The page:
In high-stakes situations such as determining the best option for cancer treatment, decision-making is considered high-quality when it is based both on the latest scientific evidence and also in accordance with the patient's values and beliefs associated with the potential outcomes (12). To determine patients' values and preferences in this regard, they must be involved in the decision-making process regarding treatment planning.

Patient decision aids, such as question prompt lists (QPL) have been developed to facilitate communication, enhance patient-centered care, and support SDM (13). The QPL is one of the simplest decision aids, consisting of an organized list of questions that patients can ask their health provider. The QPL guides patients in obtaining health information that is tailored to their unique needs and circumstances (10). Thus, the QPL can support patients in making informed decisions based on their values and preferences by providing questions that patients can rely on for obtaining information tailored to their educational needs. These questions are broadly generated and include impacts on quality of life and function in addition to impacts on survival and other associated parameters.

There have been mixed findings on the effects of QPLs on decision-making outcomes including treatment planning. For example, some studies have reported that QPL had no effects on whether patients asked questions about proposed treatments (14-16), whereas other studies have reported that utilizing QPLs can increase patients' capacity to ask questions (17, 18). Other studies assessing the effects of QPLs on the number of questions asked (14, 19), question content (17, 20), the information provided (21), knowledge recall (22), presence of anxiety (22), patient satisfaction (15, 22), and length of consultations (20, 22) have been evaluated with variant findings reported. Few studies have tested the effectiveness of QPLs on SDM in patients with cancer (23). The purpose of the current study was to investigate the impact of using a QPL among Iranian women with breast cancer following surgery on various decision-making outcomes, including SDM, decision-making self-efficacy, and preference for participation in decision-making.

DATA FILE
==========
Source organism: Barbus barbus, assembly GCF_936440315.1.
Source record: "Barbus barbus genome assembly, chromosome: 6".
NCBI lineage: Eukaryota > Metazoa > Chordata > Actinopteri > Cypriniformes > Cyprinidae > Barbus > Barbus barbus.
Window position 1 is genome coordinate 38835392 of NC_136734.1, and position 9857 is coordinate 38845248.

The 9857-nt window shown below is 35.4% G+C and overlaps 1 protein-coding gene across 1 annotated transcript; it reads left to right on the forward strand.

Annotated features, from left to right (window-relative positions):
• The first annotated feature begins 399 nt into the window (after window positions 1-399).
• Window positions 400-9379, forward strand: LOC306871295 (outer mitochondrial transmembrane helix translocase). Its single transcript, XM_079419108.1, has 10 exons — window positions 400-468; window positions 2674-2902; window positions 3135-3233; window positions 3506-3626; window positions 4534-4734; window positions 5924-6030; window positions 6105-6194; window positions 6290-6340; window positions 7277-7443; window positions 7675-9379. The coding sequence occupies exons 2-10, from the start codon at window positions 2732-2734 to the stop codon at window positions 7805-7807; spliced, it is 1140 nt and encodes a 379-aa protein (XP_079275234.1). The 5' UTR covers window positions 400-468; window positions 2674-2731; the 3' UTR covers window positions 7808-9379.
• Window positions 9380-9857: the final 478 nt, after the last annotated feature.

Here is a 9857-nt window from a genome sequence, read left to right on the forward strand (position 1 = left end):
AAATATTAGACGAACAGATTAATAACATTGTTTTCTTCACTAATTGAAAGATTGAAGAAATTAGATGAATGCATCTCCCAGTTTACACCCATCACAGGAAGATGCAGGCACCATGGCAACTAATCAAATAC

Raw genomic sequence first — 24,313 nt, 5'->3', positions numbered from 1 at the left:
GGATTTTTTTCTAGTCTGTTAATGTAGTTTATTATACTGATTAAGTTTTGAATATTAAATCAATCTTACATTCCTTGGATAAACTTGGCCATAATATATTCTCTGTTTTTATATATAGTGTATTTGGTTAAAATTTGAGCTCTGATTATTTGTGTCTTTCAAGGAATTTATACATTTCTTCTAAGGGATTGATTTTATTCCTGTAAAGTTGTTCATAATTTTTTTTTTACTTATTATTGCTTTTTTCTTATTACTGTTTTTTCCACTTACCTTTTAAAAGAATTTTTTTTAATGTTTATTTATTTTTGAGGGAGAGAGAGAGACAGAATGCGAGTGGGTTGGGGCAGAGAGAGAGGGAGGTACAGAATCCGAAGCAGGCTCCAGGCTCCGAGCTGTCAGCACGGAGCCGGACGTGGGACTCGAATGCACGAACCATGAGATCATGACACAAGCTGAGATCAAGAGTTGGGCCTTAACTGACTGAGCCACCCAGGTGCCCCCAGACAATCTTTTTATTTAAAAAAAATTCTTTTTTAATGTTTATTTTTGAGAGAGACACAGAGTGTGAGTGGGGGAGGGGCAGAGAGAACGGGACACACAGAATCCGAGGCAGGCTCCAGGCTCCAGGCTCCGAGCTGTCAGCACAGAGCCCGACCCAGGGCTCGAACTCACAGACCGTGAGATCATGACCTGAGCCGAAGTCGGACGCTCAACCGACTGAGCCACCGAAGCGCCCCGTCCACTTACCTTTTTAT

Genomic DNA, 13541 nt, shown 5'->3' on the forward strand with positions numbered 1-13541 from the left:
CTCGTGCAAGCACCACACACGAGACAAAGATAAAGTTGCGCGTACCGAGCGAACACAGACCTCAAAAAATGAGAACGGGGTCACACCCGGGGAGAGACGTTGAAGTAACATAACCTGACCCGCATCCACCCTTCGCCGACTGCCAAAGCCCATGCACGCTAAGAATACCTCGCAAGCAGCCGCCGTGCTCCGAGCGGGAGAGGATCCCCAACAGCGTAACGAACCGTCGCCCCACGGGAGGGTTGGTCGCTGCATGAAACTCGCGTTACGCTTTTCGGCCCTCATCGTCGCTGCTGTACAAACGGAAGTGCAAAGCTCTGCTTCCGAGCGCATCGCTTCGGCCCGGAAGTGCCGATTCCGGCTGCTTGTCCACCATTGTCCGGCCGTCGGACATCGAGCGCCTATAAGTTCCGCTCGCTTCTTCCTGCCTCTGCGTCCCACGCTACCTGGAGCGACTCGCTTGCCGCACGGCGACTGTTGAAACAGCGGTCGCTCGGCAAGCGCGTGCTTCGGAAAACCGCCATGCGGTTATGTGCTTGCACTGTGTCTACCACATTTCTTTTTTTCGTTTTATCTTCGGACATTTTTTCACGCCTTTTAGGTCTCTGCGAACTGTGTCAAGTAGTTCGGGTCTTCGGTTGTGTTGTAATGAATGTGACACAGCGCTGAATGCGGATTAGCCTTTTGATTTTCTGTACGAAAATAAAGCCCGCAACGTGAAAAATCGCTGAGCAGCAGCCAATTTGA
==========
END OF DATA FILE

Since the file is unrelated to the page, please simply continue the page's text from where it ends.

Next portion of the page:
The study is based on the self-efficacy theory originally developed by Bandura (24). The theory articulates that human belief in their personal agency to impact desired goals is essential for attaining desired outcomes. Self-efficacy can be impacted by cultural beliefs and norms and varies in accordance with differing situations (24). The decision-making capacity of patients in healthcare settings is directly related to their perceived self-efficacy (25).

2. Objectives

We hypothesized that providing a QPL to women facing treatment following surgery for breast cancer would enhance their perceived capacity to participate in their treatment planning and decision-making process.

3. Methods

3.1. Study Design

A randomized controlled trial was conducted, using 2 parallel arms. To minimize the possibility of confounding factors between groups, patients were randomized to receive either the QPL combined with usual care or usual care only.

3.2. Study Setting, Sampling, and Participants

The sample included post-surgical patients with breast cancer referred for follow-up treatment planning at a large comprehensive cancer center in Tehran, Iran. Based on their unique circumstances, the patients were to make decisions regarding follow-up chemotherapy, radiotherapy, hormonal treatments, multi-modality treatments, or no follow-up treatment. Inclusion criteria were: (1) patients with breast cancer who were referred for treatment planning following tumor resection; (2) knowledge about the diagnosis of breast cancer; (3) ability to read and write in Persian; and (4) age 18 years or older. Exclusion criteria consisted of (1) a history of psychiatric illness or cognitive disabilities that would impede the capacity to participate in treatment decision-making; (2) diagnosis of metastatic disease status post-surgery; and (3) reluctance to participate in research.